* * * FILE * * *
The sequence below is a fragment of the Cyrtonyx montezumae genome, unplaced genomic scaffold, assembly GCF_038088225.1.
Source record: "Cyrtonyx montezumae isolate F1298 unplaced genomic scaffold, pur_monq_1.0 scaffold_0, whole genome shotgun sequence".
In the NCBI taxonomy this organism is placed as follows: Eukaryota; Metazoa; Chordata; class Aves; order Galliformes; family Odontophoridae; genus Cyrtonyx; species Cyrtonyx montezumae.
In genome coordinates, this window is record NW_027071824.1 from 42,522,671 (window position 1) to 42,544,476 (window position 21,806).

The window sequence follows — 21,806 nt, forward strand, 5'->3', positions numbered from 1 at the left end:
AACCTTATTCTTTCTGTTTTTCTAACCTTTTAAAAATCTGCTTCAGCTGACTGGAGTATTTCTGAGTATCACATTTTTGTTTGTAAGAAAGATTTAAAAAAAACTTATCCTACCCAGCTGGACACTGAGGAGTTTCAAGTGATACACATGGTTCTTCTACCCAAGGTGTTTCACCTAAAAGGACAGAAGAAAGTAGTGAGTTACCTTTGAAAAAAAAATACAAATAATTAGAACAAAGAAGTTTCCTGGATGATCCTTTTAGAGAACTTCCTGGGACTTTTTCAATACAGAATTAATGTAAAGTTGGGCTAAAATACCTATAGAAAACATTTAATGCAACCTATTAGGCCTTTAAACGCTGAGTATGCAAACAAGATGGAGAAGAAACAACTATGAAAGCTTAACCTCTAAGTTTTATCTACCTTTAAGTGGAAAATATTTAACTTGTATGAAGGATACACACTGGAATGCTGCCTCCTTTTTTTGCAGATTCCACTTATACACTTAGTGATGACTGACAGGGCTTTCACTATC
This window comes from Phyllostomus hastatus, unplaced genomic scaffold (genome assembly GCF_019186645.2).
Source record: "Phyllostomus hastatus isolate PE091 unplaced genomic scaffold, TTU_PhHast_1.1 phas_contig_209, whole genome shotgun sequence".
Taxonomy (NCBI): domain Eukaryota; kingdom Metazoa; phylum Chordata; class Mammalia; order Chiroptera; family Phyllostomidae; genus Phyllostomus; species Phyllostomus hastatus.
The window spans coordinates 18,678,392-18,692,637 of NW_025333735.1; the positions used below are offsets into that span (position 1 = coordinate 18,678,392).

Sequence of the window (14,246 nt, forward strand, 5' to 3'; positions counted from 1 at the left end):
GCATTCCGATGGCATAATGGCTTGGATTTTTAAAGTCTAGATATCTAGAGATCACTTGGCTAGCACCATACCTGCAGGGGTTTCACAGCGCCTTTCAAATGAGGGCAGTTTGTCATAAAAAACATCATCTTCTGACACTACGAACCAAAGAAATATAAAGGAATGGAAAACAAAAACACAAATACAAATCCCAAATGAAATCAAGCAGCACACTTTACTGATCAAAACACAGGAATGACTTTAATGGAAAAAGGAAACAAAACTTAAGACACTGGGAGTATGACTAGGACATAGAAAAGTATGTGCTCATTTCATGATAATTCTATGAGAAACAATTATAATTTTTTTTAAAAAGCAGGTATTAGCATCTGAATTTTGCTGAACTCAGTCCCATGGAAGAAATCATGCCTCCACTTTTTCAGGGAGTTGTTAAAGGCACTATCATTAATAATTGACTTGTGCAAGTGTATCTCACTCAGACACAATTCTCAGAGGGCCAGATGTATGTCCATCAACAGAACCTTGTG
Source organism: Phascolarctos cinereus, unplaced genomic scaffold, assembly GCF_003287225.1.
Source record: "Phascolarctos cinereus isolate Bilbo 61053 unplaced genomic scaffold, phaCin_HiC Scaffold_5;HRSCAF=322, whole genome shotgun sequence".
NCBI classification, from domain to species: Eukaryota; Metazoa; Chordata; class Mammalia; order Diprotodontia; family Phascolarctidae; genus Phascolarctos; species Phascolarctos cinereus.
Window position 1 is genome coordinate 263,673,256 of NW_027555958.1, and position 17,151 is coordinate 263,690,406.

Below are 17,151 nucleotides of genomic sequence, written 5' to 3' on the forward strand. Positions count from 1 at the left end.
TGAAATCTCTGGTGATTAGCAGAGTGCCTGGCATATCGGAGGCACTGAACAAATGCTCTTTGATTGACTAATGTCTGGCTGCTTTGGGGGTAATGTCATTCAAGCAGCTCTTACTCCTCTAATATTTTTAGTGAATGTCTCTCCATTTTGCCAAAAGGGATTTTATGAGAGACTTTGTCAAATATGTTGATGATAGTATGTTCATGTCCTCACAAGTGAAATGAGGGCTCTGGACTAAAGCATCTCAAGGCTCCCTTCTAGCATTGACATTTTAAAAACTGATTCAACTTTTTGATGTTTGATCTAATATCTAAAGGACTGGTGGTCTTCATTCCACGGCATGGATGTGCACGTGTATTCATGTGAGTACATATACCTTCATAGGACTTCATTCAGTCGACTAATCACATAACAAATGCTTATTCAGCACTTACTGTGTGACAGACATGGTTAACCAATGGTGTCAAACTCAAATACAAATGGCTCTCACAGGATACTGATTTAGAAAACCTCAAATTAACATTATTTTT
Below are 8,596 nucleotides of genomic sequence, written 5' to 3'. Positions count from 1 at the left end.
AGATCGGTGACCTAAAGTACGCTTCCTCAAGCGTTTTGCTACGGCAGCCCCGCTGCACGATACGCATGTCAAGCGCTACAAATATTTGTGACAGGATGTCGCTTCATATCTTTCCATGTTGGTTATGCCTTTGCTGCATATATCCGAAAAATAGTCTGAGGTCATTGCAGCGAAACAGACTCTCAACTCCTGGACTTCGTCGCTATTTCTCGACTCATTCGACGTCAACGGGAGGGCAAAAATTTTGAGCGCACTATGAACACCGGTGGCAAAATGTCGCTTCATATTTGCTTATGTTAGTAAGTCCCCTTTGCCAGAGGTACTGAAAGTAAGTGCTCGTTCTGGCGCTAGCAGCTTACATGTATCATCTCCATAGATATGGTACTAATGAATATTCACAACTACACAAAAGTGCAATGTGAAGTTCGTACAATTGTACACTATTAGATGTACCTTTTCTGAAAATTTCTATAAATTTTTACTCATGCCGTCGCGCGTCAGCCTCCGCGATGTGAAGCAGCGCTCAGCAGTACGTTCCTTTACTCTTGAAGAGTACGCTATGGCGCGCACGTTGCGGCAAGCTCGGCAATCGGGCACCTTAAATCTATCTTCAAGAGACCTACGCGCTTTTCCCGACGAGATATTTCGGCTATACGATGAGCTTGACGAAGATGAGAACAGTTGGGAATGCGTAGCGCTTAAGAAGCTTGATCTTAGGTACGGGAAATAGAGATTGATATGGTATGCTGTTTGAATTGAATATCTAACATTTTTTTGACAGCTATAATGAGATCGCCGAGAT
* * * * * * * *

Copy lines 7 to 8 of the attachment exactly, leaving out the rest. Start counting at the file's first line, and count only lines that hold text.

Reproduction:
This window comes from Phyllostomus hastatus, unplaced genomic scaffold (genome assembly GCF_019186645.2).
Source record: "Phyllostomus hastatus isolate PE091 unplaced genomic scaffold, TTU_PhHast_1.1 phas_contig_209, whole genome shotgun sequence".